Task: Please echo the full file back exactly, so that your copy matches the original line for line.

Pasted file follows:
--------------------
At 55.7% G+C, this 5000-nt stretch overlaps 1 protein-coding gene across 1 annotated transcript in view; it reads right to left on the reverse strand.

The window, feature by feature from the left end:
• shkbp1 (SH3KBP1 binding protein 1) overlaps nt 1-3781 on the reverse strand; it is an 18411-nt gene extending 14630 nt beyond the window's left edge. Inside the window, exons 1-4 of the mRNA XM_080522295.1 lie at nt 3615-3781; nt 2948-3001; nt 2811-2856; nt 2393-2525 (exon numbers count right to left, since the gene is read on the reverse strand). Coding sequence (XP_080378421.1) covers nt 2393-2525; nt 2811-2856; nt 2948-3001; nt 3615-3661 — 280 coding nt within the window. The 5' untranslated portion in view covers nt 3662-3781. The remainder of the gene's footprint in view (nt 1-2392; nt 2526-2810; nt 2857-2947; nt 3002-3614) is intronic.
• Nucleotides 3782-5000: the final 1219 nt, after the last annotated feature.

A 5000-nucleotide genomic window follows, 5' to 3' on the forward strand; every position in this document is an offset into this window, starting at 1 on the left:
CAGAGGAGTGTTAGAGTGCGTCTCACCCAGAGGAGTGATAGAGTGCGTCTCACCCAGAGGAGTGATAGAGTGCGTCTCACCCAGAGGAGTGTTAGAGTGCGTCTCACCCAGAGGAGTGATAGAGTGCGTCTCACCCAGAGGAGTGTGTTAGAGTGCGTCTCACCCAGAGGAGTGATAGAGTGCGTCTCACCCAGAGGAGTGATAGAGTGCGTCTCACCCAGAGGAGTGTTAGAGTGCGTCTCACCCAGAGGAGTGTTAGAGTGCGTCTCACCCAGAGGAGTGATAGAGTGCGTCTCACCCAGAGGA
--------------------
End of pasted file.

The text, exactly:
At 55.7% G+C, this 5000-nt stretch overlaps 1 protein-coding gene across 1 annotated transcript in view; it reads right to left on the reverse strand.

The window, feature by feature from the left end:
• shkbp1 (SH3KBP1 binding protein 1) overlaps nt 1-3781 on the reverse strand; it is an 18411-nt gene extending 14630 nt beyond the window's left edge. Inside the window, exons 1-4 of the mRNA XM_080522295.1 lie at nt 3615-3781; nt 2948-3001; nt 2811-2856; nt 2393-2525 (exon numbers count right to left, since the gene is read on the reverse strand). Coding sequence (XP_080378421.1) covers nt 2393-2525; nt 2811-2856; nt 2948-3001; nt 3615-3661 — 280 coding nt within the window. The 5' untranslated portion in view covers nt 3662-3781. The remainder of the gene's footprint in view (nt 1-2392; nt 2526-2810; nt 2857-2947; nt 3002-3614) is intronic.
• Nucleotides 3782-5000: the final 1219 nt, after the last annotated feature.

A 5000-nucleotide genomic window follows, 5' to 3' on the forward strand; every position in this document is an offset into this window, starting at 1 on the left:
CAGAGGAGTGTTAGAGTGCGTCTCACCCAGAGGAGTGATAGAGTGCGTCTCACCCAGAGGAGTGATAGAGTGCGTCTCACCCAGAGGAGTGTTAGAGTGCGTCTCACCCAGAGGAGTGATAGAGTGCGTCTCACCCAGAGGAGTGTGTTAGAGTGCGTCTCACCCAGAGGAGTGATAGAGTGCGTCTCACCCAGAGGAGTGATAGAGTGCGTCTCACCCAGAGGAGTGTTAGAGTGCGTCTCACCCAGAGGAGTGTTAGAGTGCGTCTCACCCAGAGGAGTGATAGAGTGCGTCTCACCCAGAGGA